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Filing An Estate’s Tax Return: What To Know

Jerry Brown5-Minute Read
April 08, 2022

When a person dies, someone has to handle their estate, which often includes filing their final income tax or estate returns. If this is your responsibility, it can be challenging. Filing taxes requires focus, something you may have trouble doing during an emotionally difficult time. On top of that you, you may not know where to begin.

But gaining a basic understanding of how estate tax returns work can help you navigate the process. Here’s a simple guide that covers what you need to know about filing an estate tax return, including when you should file an estate income tax return, what IRS forms may be required, who’s responsible for filing them and how to file. This guide is just a starting point; please consult a tax professional for individual assistance filing.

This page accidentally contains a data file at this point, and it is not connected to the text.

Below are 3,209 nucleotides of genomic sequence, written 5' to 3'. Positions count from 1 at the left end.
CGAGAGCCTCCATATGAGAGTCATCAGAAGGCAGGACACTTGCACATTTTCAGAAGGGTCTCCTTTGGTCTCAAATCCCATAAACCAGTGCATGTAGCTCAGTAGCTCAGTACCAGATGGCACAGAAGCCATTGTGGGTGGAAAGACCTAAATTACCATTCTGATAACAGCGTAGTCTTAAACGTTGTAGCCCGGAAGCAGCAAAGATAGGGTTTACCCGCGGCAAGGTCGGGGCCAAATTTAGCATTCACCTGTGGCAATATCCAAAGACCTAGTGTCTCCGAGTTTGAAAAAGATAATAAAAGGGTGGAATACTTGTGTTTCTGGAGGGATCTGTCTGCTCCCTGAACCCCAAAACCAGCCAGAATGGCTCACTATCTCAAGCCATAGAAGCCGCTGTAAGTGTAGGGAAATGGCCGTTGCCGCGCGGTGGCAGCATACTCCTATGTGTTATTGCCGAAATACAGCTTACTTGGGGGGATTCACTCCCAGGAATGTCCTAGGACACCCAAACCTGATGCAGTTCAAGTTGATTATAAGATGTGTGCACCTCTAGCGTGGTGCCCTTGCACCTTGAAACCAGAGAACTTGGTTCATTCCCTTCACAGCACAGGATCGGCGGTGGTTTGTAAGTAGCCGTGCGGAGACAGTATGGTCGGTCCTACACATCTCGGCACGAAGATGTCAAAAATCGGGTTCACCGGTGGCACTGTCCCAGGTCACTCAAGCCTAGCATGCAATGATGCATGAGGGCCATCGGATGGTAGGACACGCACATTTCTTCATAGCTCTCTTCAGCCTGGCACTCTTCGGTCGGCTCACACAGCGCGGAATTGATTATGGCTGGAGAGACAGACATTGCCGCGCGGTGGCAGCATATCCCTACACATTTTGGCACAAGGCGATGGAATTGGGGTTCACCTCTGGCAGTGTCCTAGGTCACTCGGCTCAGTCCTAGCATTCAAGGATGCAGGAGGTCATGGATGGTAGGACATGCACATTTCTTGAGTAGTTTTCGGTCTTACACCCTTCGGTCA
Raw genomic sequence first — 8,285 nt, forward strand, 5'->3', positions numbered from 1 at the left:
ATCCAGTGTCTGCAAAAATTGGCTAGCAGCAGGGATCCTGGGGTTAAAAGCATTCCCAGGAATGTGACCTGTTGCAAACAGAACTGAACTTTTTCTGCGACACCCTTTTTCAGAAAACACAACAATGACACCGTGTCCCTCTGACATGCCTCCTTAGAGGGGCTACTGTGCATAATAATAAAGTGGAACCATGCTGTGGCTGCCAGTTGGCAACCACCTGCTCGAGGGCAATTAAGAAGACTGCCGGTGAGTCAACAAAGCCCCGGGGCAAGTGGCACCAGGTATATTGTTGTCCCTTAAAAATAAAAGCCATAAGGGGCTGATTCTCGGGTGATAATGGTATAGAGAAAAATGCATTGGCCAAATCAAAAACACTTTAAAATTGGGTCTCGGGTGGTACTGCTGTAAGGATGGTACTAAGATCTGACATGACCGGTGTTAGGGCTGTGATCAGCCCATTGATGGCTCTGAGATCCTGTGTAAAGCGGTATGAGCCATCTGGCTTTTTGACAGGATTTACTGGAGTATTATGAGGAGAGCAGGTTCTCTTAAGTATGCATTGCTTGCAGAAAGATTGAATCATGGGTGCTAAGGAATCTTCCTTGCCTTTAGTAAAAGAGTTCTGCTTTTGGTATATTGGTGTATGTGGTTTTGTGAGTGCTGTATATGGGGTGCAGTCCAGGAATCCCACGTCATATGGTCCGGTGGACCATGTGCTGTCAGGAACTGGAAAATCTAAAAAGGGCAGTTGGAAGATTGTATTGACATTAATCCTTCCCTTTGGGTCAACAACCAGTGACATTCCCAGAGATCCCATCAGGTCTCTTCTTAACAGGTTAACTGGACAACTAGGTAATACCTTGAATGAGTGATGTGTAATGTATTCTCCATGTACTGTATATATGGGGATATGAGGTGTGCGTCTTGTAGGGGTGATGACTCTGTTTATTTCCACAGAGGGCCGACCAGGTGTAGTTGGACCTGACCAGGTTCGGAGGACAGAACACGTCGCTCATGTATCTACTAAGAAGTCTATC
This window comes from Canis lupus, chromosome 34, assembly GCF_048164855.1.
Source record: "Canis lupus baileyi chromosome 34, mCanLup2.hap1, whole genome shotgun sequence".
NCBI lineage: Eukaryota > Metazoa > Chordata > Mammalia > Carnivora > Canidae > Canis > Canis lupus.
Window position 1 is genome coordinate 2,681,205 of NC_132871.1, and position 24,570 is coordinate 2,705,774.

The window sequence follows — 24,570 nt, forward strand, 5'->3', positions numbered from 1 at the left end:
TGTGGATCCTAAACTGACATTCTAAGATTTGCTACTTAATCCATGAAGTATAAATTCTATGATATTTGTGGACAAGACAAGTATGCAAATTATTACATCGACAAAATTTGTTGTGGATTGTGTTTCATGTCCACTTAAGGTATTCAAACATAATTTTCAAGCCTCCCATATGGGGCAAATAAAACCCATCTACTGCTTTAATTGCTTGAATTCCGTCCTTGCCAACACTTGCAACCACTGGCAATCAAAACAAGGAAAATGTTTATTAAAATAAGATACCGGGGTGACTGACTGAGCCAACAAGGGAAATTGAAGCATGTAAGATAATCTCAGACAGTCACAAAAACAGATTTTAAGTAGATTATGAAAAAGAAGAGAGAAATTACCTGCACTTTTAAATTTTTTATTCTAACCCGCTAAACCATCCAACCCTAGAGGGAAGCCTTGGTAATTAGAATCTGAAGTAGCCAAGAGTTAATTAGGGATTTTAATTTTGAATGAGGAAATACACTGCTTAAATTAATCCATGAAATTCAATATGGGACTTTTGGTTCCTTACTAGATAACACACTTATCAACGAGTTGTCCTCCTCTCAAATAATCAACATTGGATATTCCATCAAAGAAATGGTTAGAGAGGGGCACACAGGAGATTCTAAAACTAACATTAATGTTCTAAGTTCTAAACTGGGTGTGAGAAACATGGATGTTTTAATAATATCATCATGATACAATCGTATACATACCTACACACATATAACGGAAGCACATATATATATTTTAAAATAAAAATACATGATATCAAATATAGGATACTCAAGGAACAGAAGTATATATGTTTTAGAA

What Is Estate Tax?

When a taxpayer dies and leaves behind a multimillion-dollar estate, the federal government and some state governments may collect an estate tax. It’s a tax on the deceased’s rights to transfer their assets to their beneficiaries. But since estates are allowed to exclude a large amount of its assets, few estates are required to pay estate taxes.

For instance, the 2021 federal tax exemption was $11.7 million, and the 2022 federal tax exemption is $12.06 million. This means that only estates that are worth more than these amounts can be required to pay federal estate taxes.

When Should You File An Estate Income Tax Return?